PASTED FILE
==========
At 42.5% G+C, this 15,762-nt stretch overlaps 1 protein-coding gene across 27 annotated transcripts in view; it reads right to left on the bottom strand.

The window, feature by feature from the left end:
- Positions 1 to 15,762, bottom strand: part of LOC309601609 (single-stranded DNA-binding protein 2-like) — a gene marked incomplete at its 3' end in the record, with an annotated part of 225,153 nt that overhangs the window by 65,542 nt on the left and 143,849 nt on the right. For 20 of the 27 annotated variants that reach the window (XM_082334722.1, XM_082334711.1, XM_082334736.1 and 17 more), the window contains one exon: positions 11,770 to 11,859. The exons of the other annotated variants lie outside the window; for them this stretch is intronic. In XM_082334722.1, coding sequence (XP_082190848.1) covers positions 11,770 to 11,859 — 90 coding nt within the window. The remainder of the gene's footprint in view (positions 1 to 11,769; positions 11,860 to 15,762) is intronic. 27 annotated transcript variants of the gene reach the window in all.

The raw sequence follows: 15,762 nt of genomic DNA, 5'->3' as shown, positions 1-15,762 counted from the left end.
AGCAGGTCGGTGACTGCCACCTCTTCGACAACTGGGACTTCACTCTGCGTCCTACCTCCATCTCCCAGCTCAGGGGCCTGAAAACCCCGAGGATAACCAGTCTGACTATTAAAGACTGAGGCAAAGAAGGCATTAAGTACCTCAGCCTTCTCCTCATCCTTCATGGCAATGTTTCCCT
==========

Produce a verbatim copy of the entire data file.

At 42.5% G+C, this 15,762-nt stretch overlaps 1 protein-coding gene across 27 annotated transcripts in view; it reads right to left on the bottom strand.

The window, feature by feature from the left end:
- Positions 1 to 15,762, bottom strand: part of LOC309601609 (single-stranded DNA-binding protein 2-like) — a gene marked incomplete at its 3' end in the record, with an annotated part of 225,153 nt that overhangs the window by 65,542 nt on the left and 143,849 nt on the right. For 20 of the 27 annotated variants that reach the window (XM_082334722.1, XM_082334711.1, XM_082334736.1 and 17 more), the window contains one exon: positions 11,770 to 11,859. The exons of the other annotated variants lie outside the window; for them this stretch is intronic. In XM_082334722.1, coding sequence (XP_082190848.1) covers positions 11,770 to 11,859 — 90 coding nt within the window. The remainder of the gene's footprint in view (positions 1 to 11,769; positions 11,860 to 15,762) is intronic. 27 annotated transcript variants of the gene reach the window in all.

The raw sequence follows: 15,762 nt of genomic DNA, 5'->3' as shown, positions 1-15,762 counted from the left end.
AGCAGGTCGGTGACTGCCACCTCTTCGACAACTGGGACTTCACTCTGCGTCCTACCTCCATCTCCCAGCTCAGGGGCCTGAAAACCCCGAGGATAACCAGTCTGACTATTAAAGACTGAGGCAAAGAAGGCATTAAGTACCTCAGCCTTCTCCTCATCCTTCATGGCAATGTTTCCCT